These policies simply make it more difficult for women to access abortion, but they still do so, risking their own lives and the lives of the fetus inadvertently. Hence, the ideal and logic to “protect human life” is not guaranteed, ironically, and unfortunately.
In the words of Margaret Wurth,
When abortion is heavily restricted or banned, women from poor, rural and marginalized communities suffer most, as they may not be able to afford to travel to places where abortion is legal, or pay what it costs.
In her article, “What Life is Like When Abortion is Banned,” Wurth argues that 8 to 11 percent of maternal deaths are caused by unsafe abortion. In fact, every 8 minutes a woman in developing countries dies from an unsafe abortion. When the access is unsafe, the likelihood of death increases dramatically.
Some reports estimate a much lower percentage of deaths. In Brazil, where abortion is also illegal, 250,000 women are hospitalized due to complications that arise because of abortion with about 200 dying each year. We also have good reason to suppose that the ratio of deaths is inaccurate because families rarely report on the actual reason for the passing of the mother.
Poland’s ruling also has ramifications for the policies of neighboring countries in Europe with conservative leanings. Many countries may see Poland’s hasty acts as precursors to being able to enact similar policies in their own countries. With Amy Coney Barrett’s recent appointment into the U.S. Supreme Court by the former American president, Donald Trump, many in America are also concerned.
The world seems to be regressing into the politicization of the 1980s and 90s of abortion in America. The recent adoption of the Global Gag Rule, impacting more than $8.8 billion in foreign aid to family planning and abortion, but even beyond that, has not helped. Marcella Cage explains, “Under Trump’s Global Gag Rule, organizations that receive U.S. health assistance are not even allowed to discuss the health risks of unsafe abortion with their patients.” This means that people are more reckless and more willing to risk their own because of inaccess to verified safe information about abortion.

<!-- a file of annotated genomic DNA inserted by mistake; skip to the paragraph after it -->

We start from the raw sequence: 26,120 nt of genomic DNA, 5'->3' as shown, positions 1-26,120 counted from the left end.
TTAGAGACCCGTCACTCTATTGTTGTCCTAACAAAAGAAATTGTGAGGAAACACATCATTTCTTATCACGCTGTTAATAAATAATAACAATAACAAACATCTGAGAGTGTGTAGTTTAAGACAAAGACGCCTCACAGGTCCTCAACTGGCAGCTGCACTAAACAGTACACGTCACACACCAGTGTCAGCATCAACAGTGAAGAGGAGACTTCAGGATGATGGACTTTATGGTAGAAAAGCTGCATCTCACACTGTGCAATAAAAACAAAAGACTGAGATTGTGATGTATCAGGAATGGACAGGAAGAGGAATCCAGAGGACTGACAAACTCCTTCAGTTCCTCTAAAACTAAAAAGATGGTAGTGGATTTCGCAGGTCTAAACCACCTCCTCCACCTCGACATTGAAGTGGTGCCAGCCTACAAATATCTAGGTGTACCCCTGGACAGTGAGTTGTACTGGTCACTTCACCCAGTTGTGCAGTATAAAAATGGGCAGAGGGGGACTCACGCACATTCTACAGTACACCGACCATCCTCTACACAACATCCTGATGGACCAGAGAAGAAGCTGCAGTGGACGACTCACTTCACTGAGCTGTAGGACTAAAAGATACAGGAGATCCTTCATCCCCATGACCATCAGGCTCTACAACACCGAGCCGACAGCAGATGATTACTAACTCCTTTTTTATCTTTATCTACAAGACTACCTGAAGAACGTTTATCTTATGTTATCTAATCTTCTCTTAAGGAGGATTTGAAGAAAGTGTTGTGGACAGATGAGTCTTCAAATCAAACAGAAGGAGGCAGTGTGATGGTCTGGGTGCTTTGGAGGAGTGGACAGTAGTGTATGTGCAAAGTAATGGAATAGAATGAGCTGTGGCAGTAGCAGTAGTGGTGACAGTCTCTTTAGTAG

Countries like Nepal understood the health ramifications of illegal abortion because of the all-too-common maternal diseases and deaths in the country and decided to legalize it. The attempt was largely successful. Policies like this have hit them the hardest. Clinics in Nepal have lost more than $26 million of U.S. funding annually. In fact, funding has decreased across the Globe because of this policy.
More women seek unsafe abortions. And more women die. In fact, nearly 7 million women have unsafe abortions each year and around 30,000 of them die.
The people of Poland realize this and they rightly protest. I will be updating this story/ providing further links when new developments arise. But we should be following this story closely because it does have ramifications for our countries as well. Similar events can happen and the way Poland faces this challenge can dictate the way we face it as well.
Hopefully, as with the overtly Catholic Ireland two years ago, we are witnessing the beginning of the end to ignorant and harmful policies that restrict women. Until then, raising awareness, protesting, and spreading healthy discourse will help bolster the cause of safe abortions worldwide.
Before you go…
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I write to keep you thinking and to keep me thankful and reflective. Cheers and until next time,